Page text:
In earlier lessons, students learn to add whole numbers using the standard algorithm. In this lesson, they extend what they learned in those lessons to add decimal numbers to hundredths.

They first learn to set up the problem in the vertical format, lining up like place values. When adding decimal numbers, this process starts with lining up the decimal points. When this is done, all the place values for the numbers will be lined up by like value.

When the problem is set up, adding proceeds from the smallest place value to the largest place value, which is right to left, as it does for whole numbers. Since students already know how to make a ten in any place, they use this strategy for regrouping. They regroup hundredths into tenths and tenths into units.

In doing the addition problems students are required to show the results of regrouping as notations at the top of the problem. Each digit in the answer and the regrouping notations are evaluated separately, and feedback is specific to each digit in the answer and the regrouping notations.

In this lesson, students solve the same kinds of addition problems for decimals as in the prior lesson.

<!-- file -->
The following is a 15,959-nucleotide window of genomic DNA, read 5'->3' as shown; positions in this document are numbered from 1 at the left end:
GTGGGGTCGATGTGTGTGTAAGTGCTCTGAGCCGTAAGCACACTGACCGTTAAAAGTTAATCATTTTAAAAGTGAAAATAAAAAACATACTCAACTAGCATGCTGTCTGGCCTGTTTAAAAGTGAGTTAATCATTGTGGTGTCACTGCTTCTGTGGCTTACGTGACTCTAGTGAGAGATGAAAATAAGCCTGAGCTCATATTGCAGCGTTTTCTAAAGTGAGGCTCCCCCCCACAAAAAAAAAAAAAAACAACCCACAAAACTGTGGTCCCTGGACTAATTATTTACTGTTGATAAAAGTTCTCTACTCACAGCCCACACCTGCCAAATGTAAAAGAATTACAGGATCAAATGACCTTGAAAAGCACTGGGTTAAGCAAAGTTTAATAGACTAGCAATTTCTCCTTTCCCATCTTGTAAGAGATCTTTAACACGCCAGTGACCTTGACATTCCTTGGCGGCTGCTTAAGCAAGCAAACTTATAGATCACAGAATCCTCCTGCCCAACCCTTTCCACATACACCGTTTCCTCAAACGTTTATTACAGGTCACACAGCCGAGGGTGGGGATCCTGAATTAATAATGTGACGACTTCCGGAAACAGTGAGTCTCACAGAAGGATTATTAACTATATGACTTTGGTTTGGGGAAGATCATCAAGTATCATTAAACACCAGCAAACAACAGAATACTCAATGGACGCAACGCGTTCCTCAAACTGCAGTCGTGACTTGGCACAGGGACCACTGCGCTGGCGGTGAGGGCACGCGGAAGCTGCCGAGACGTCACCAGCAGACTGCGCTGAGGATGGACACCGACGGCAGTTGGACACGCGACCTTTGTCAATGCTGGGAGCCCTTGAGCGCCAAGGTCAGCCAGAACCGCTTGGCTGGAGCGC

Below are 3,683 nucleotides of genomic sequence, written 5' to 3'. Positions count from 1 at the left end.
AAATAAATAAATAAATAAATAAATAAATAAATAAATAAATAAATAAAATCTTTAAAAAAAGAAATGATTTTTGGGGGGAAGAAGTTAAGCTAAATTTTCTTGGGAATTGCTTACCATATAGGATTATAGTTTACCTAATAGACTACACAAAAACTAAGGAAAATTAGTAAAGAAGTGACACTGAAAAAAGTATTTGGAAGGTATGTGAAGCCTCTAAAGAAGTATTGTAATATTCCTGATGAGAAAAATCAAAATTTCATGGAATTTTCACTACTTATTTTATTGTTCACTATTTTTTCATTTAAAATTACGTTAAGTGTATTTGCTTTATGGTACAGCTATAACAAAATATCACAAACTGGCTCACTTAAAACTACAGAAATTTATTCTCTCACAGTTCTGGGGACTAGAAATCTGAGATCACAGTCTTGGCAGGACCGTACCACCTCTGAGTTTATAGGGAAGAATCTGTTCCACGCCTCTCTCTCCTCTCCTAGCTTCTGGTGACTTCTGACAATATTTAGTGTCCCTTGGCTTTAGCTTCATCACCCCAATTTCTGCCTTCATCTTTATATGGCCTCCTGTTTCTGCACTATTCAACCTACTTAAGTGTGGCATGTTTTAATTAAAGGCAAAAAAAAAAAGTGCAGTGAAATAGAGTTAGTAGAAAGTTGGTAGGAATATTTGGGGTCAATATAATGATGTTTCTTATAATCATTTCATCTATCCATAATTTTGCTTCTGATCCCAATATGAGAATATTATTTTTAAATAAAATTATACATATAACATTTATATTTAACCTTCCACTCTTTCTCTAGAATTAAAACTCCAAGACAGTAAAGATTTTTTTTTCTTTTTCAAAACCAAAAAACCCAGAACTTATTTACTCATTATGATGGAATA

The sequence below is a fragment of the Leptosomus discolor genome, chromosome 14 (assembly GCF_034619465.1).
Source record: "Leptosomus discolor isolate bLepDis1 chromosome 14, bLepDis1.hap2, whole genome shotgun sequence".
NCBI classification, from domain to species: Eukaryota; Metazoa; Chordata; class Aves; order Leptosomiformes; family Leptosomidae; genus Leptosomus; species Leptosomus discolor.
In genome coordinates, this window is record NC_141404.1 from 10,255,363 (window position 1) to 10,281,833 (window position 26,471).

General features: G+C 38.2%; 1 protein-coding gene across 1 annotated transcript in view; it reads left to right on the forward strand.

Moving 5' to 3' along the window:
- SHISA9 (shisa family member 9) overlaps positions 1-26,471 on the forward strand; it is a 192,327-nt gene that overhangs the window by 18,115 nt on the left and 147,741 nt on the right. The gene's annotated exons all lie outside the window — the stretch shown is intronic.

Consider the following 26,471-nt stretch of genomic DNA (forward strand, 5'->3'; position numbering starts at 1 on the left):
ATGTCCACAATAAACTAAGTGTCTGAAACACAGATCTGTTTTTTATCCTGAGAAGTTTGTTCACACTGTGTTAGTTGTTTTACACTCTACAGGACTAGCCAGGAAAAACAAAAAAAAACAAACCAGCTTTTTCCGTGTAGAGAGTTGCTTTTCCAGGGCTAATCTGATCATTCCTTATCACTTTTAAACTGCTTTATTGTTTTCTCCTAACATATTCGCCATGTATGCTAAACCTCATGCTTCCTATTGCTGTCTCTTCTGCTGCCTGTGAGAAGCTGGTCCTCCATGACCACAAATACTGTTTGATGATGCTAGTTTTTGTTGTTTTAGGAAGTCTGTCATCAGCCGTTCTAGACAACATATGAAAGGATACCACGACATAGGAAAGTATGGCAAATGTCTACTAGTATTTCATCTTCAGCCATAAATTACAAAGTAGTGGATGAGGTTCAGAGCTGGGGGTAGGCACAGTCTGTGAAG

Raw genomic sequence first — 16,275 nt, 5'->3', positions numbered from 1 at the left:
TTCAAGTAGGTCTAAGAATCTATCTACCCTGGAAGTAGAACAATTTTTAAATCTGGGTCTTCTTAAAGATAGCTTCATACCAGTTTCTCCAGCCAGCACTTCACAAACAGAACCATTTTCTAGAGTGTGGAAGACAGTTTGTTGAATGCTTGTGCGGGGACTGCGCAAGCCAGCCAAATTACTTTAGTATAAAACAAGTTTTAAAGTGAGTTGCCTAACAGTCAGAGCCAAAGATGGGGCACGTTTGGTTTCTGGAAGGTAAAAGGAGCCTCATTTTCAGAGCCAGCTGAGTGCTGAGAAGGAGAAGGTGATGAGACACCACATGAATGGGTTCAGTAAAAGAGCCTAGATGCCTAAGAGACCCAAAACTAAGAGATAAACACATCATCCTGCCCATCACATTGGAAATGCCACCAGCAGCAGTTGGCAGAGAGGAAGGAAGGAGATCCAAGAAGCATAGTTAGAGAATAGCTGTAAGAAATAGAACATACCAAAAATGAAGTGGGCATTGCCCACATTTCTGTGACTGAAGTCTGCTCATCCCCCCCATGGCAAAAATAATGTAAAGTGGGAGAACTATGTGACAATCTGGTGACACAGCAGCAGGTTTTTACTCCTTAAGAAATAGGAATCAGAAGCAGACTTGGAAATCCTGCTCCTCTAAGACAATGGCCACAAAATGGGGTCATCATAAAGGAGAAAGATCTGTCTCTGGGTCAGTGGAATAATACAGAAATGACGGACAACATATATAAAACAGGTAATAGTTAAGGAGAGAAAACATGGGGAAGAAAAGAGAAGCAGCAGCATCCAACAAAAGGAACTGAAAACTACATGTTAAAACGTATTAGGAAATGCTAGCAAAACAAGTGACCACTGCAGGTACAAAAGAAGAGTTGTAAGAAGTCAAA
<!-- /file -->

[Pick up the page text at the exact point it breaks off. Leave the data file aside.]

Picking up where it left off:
The only difference is that in doing the addition problems students are not required to show the results of regrouping as notations at the top of the problem, but only enter their final answer, which is evaluated in its entirety.

In earlier lessons, students subtract whole numbers using the standard algorithm. In this lesson, they extend what they learned in those lessons to subtract decimal numbers to hundredths.

They first learn to set up the problem in the vertical format, lining up like place values. When subtracting decimal numbers, this process starts with lining up the decimal points. When this is done, all the place values for the numbers will be lined up by like value.

When the problem is set up, subtraction proceeds from the smallest place value to the largest place value, which is right to left, as it does for whole numbers. Since students already know how to regroup by breaking a ten in any place, they use this strategy for regrouping when needed for subtraction. They regroup by breaking hundredths into tenths and tenths into units.

In doing the subtraction problems students are required to show the results of regrouping as notations at the top of the problem. Each digit in the answer and the regrouping notations are evaluated separately, and feedback is specific to each digit in the answer and the regrouping notations.

In this lesson, students solve the same kinds of subtraction problems for decimals as in the prior lesson.

The only difference is that in doing the addition problems students are not required to show the results of regrouping as notations at the top of the problem, but only enter their final answer, which is evaluated in its entirety.

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